Euclid - Online edition

Eucalyptus brevifolia

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Northern white gum, Snappy gum


Eucalyptus | Symphyomyrtus | Platysperma


Eucalyptus brevifolia F.Muell., J. Proc. Linn. Soc., Bot. 3: 84 (1859).

T: Northern Territory. Victoria River, stony ridges, F. Mueller s.n., May 1856; lectotype: K000279690; isolectotype: BRI [AQ103085], MEL231974; fide Bean, A.R., Telopea 12(4): 513-514 (2010).

Eucalyptus pallidifolia F.Muell., Fragm. 3: 131 (1863). T: Upper Victoria River, N.T., 1856, F.Mueller; syn: BRI, CANB, MEL, NSW.


Tree to 10 m tall, sometimes smaller and mallee-like. Forming a lignotuber.
Bark smooth throughout, powdery white, weathering in patches to pink or grey.
Juvenile growth (coppice or field seedlings to 50 cm): stems square in cross-section, glaucous; juvenile leaves always petiolate, alternate, usually ovate to deltoid, rarely almost orbicular, 4–7 cm long, 3–7 cm wide, base rounded to truncate, glaucous.
Adult leaves alternate, petioles (0.8)1.5–2.5 cm long; blade lanceolate to broadly lanceolate to occasionally ovate, 5–11 cm long, (0.9)1.5–2.8(5) cm wide, base tapering to petiole or rounded, margin entire, apex pointed, concolorous, dull, blue-grey to glaucous, side-veins at an acute or wider angle to the midrib, reticulation very dense, intramarginal vein close to margin, oil glands apparently absent or sparse and intersectional.
Inflorescence axillary unbranched, peduncles 0.3–0.9 cm long, buds 7 per umbel, sessile to shortly pedicellate (pedicels 0–0.3 cm long). Mature buds glaucous or non-glaucous, obovoid to ovoid to pear-shaped with the operculum often narrower than the hypanthium at the join, 0.6–0.9(1.1) cm long, 0.4–0.8 cm wide, scar present, operculum rounded to bluntly conical (0.3–0.5 cm long), stamens regularly to irregularly inflexed, anthers oblong, versatile, dorsifixed, dehiscing by longitudinal slits, style long and straight, stigma blunt to slightly rounded, locules 3(4), the placentae each with 6 or more vertical rows of ovules. Flowers white.
Fruit sessile to shortly pedicellate (pedicels 0–0.3 cm long), cup-shaped to barrel-shaped to hemispherical, glaucous to non-glaucous, 0.4–0.8 cm long, 0.6–0.9 cm wide, disc broad, level to sometimes slightly raised, valves 3(4), near rim level or exserted.
Seeds dark brown to yellowy brown, 1.8–2.5 mm long, flattened-ovoid, dorsal surface shallowly reticulate, edge of seed smooth, hilum ventral.

Cultivated seedlings (measured at ca node 10): cotyledons bilobed, often only shallowly indented at the apex; stems square in cross-section; leaves always petiolate, opposite for ca 8 nodes then alternate, ovate, 4–7 cm long, 3–5.5 cm wide, dull, concolorous, grey-green to glaucous.

Flowering Time

Flowering has been recorded in March, April, May and August.


A small to medium-sized tree widespread in the Kimberley region of Western Australia and the adjacent Victoria River and northern Tanami district of the Northern Territory. Characterised by smooth powdery white bark, dull leaves and fruit with a broad flat or slightly ascending disc.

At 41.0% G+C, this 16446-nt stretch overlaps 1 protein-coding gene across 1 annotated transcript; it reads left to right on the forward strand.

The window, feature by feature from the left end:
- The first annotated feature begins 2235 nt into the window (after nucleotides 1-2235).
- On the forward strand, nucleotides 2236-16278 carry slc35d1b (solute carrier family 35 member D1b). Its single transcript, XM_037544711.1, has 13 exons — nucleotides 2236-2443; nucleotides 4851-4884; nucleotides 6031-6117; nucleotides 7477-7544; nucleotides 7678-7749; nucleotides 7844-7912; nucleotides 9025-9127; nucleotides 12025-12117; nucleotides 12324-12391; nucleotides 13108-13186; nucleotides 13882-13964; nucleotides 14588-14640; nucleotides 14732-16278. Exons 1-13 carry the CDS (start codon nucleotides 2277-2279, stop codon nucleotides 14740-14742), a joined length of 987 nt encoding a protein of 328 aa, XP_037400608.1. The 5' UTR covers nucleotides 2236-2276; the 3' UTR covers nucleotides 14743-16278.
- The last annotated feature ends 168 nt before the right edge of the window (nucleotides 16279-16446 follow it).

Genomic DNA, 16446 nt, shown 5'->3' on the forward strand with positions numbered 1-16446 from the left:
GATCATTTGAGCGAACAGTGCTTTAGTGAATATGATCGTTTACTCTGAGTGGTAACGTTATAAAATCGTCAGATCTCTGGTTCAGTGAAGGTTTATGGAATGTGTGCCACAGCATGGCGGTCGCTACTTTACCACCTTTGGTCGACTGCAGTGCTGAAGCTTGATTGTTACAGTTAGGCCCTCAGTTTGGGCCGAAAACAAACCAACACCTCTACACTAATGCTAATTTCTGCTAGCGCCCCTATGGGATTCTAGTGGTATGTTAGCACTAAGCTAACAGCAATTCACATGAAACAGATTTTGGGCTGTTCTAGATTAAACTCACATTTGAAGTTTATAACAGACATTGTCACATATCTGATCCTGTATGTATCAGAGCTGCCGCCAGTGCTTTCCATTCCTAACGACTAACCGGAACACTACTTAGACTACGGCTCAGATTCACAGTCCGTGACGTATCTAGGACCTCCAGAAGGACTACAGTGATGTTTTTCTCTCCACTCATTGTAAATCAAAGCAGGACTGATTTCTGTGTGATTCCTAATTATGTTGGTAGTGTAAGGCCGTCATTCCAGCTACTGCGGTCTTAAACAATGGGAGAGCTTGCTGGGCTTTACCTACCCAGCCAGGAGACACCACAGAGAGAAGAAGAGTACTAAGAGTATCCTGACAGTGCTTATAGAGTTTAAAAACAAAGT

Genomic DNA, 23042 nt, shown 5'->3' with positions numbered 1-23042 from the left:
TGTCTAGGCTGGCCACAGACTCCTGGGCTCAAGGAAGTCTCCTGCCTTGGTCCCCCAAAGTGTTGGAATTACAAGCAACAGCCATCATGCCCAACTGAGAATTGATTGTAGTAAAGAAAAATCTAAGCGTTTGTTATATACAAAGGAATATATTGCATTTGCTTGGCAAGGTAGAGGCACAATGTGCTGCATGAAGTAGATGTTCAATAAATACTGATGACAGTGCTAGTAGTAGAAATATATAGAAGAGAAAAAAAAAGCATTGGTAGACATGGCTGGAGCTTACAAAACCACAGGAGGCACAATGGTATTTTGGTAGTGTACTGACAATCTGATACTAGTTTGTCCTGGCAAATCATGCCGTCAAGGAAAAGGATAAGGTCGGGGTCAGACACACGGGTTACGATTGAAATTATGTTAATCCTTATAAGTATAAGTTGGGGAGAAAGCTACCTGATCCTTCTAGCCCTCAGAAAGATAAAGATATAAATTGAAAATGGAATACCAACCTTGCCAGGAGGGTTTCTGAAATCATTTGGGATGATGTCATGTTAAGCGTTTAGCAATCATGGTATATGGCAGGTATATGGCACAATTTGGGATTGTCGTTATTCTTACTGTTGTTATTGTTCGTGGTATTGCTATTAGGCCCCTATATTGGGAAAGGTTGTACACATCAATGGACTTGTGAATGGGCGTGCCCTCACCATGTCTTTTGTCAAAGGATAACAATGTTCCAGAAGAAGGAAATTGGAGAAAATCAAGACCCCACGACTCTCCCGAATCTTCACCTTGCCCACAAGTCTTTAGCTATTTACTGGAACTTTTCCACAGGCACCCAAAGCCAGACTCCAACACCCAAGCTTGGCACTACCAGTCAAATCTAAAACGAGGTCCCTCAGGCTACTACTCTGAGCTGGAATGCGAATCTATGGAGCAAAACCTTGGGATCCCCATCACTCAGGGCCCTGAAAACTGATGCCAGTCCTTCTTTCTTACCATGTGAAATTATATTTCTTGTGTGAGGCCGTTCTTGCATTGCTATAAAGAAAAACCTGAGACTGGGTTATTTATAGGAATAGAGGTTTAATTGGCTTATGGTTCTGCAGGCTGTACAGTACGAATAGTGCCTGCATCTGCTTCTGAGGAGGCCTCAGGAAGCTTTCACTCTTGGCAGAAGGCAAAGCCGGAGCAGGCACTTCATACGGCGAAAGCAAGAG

Eucalyptus brevifolia belongs in a group of species that are distinguished by having smooth bark, very dense reticulation in the adult leaves and flat, flattened-ovoid, non-toothed, pale yellow-brown to brown seeds with a ventral hilum. The other members of this group are E. kenneallyi, E. umbrawarrensis, E. rupestris, E. confluens, E. leucophloia and E. ordiana.

Within this group, E. brevifolia is separated from E. umbrawarrensis and E. confluens by its dull adult leaves (glossy in E. umbrawarrensis and E. confluens). E. umbrawarrensis is further distinguished by having fruit with a narrow, vertically descending disc. (E. brevifolia has a broad flat to ascending disc.) Likewise, E. leucophloia, E. ordiana, E. kenneallyi and E. rupestris are also separared by their narrow disc.

Within its area of occurrence, E. brevifolia there are other closely related white gums species viz. E. apodophylla, E. cupularis, E. gregoriensis, E. herbertiana, E. houseana, E. mooreana and E. pantoleuca. They are distinguished from E. brevifolia as follows:

Eucalyptus apodophylla and E. pantoleuca are distinguished by having relatively large, opposite leaves in the mature crown (usually >4 cm wide in E. apodophylla and E. pantoleuca but much smaller, usually narrower than 4 cm wide and alternate in E. brevifolia). E. cupularis is distinguished by having long lanceolate adult leaves (usually longer than 10 cm in E. cupularis and less than 10 cm in E. brevifolia). E. gregoriensis and E. pantoleuca are three-budded in each umbel. (E. brevifolia is seven-budded.) E. herbertiana and E. houseana can be separated from E. brevifolia on fruit size, always less than 0.6 cm wide in E. herbertiana and E. houseana but greater than 0.6 cm in E. brevifolia. E. mooreana is easily distinguished by having opposite leaves in the mature crown, always alternate in E. brevifolia.


Origin of Name

Eucalyptus brevifolia: Latin brevi, short and folia, the leaves.

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